Since 2006, the SFU-India Advisory Council – comprised mainly of members of British Columbia’s South Asian community – has supported a number of key initiatives, including an international cardiovascular conference and a South Asian cultural festival.
It also supports an SFU-India student mobility awards program, funded largely through an annual Diwali event hosted by SFU.
Student and faculty outreach and exchanges in India
- More than 50 SFU students have worked or volunteered in India in the past five years. Ten are currently completing work terms in various regions of India as part of the BC-India Innovation, Exchange and Mobility Initiative, established in June 2011. The project facilitates partnerships between the two regions that lead to collaborative research, trade and investment activities.
Organizations participating in the initiative include the Surrey Board of Trade, TiE Vancouver, The Canada-India Business Council, Sutlej Motors, StoryPanda and Luminous Power Technologies.
As part of the project, several prominent Indian scholars have visited SFU. In November 2011, SFU welcomed a trio of Indian academics with interests in areas of clean energy and biomedical engineering, including two from IIT Ropar and one from Shobhit University in New Delhi.
- Several senior SFU students from the Faculty of Health Sciences are participating in an international co-op program at India’s Destiny Reflection. The organization offers shelter and education to help sexually exploited women in India gain independence.
- SFU film professor Patricia Gruben is leading a field school exploring the contemporary culture of India in cooperation with Jawaharlal Nehru University in New Delhi and Banaras Hindu University in Varanasi.
- Newly graduated kinesiology student Ish Jhaj is building a soccer program for young girls in Punjab. Her first camps took place this summer and she will return in December to grow the program in more villages.
Research knowledge mobilization in India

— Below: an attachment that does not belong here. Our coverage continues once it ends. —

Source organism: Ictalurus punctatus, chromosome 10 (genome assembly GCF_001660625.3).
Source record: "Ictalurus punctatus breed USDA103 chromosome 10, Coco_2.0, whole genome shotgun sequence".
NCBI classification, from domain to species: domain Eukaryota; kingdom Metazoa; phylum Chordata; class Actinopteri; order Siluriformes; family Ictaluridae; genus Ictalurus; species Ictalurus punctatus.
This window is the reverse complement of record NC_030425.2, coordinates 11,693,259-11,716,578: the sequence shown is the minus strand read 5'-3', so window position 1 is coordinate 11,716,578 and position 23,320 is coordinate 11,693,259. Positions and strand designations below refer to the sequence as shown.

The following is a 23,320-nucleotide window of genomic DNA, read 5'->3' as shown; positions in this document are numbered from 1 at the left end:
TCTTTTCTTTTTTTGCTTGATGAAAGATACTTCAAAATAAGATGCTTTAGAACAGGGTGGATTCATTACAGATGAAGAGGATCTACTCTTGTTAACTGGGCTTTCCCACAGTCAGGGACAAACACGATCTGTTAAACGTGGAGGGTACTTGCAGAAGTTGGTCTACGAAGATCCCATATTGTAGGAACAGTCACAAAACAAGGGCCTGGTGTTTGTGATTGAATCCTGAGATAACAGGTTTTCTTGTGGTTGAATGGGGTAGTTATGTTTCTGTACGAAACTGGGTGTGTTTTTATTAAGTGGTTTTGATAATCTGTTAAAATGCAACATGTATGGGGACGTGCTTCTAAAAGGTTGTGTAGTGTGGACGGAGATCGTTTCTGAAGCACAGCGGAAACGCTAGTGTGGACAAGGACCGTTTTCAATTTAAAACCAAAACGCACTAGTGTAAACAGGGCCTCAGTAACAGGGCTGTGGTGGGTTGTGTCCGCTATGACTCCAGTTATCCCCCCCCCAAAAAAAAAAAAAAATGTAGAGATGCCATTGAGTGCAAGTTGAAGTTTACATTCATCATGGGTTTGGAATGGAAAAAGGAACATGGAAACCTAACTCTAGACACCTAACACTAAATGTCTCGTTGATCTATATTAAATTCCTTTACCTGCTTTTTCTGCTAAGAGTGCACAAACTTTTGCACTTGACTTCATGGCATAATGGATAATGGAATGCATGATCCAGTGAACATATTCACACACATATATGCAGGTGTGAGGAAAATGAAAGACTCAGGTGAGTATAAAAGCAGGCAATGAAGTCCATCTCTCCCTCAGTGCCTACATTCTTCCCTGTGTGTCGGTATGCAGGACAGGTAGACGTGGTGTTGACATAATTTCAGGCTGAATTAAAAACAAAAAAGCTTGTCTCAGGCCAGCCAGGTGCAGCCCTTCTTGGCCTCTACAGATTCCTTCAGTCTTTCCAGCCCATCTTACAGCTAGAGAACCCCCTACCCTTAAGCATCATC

- A trio of SFU graduate students is working with engineering professor Ash Parameswaran and a pair of institutes in India to create a faster way to determine the antibiotics needed to treat bacteria-infected newborns in rural India.
- Engineering science researcher Erik Kjeang is collaborating with India’s Luminous Power Technologies to develop and commercialize products related to clean energy. Luminous, the City of Surrey and SFU agreed to the collaboration earlier this year. It will see India’s leading power-backup solutions provider set up shop in Canada.
- Health sciences professor Scott Lear is working with educators in India and a pair of Canadian school districts to develop strategies for curbing childhood obesity in Canada and India.
- Biomedical physiology and kinesiology professor Miriam Rosin and her research team are employing new technology tools to identify pre-cancerous mouth lesions. The condition in India is often attributed to the chewing of betel quid, a mixture of betel leaves and other ingredients. She is working to establish partnerships and funding to support a parallel program in India.
- The SFU research group, Bioinformatics for Combating Infectious Diseases, is working with researchers in India to couple low-cost whole-genome sequencing with new genomic knowledge to speed up the development of many new, more effective antimocribial drugs, vaccines and diagnostic tools.